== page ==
Here's another benefit. Number three, godly relationships provide support when hope begins weakening. The advice is the antidote to what Chuck Colson, founder of Prison Fellowship, now with the Lord, called this dangerous virus of individualism, which has infected, he writes, Christians to act as if all that matters is Jesus in me or Jesus in my family, never mind yours. And in doing so, he writes, miss the point altogether that Christianity was never intended to be solitary.

And this virus isn't new, is it? The danger to pull away from the church, from the believing fellowship is still as real today as it was in the apostles' era. How do we know that? We know that because the writer of Hebrews is scolding believers who have already made it their practice to pull away from the assembly, to not meet, to not serve, Hebrews 10. Paul had to reinforce humility in serving one another to the Corinthian church.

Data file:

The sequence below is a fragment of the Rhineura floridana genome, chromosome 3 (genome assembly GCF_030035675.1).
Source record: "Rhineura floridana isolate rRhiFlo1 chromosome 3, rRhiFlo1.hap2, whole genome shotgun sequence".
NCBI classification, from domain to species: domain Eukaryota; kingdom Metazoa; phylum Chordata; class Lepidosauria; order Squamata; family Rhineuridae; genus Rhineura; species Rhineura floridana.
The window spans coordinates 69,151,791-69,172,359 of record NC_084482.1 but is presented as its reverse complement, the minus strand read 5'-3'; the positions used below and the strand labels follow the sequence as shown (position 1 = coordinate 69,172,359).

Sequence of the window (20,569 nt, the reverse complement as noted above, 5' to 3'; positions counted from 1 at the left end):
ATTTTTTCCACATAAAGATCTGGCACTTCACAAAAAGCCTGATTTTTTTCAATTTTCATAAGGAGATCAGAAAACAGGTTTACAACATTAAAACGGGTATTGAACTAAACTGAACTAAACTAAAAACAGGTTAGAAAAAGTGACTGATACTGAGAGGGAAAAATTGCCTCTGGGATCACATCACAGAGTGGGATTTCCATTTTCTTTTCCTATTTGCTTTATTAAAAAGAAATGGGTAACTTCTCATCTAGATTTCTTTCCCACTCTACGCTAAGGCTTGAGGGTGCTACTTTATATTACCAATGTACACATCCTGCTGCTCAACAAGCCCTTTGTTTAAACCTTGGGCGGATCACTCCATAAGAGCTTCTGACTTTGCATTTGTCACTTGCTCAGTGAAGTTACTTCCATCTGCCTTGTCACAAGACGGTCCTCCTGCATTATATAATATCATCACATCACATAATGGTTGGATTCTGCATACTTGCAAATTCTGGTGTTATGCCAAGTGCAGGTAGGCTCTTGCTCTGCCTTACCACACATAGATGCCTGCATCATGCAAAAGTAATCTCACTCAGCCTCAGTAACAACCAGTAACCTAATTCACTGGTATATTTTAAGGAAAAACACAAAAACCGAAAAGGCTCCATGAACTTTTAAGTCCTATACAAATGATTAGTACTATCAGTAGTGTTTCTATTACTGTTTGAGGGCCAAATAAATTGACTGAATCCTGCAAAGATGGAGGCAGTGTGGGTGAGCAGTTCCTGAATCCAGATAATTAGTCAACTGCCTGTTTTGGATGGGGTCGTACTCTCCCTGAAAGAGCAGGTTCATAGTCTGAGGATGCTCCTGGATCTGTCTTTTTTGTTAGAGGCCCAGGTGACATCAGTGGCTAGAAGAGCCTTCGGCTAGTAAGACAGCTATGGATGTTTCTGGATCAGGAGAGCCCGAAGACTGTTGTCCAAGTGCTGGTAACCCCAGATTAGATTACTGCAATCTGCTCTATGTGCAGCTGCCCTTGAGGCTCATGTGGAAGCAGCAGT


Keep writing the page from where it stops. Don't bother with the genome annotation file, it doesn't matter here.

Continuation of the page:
They weren't just random believers floating through life, they were actually gifted appointees as members of a physical body. He uses that analogy of being feet and hands and eyes and ears, 1 Corinthians chapter 12, and he scolds them as well for saying to other believers, and I quote, I have no need of you. I don't need you, which is another way of saying I don't want you to need me. This is the apostle Paul describing an encounter in his own life when he admitted to the Corinthian church that he'd been depressed.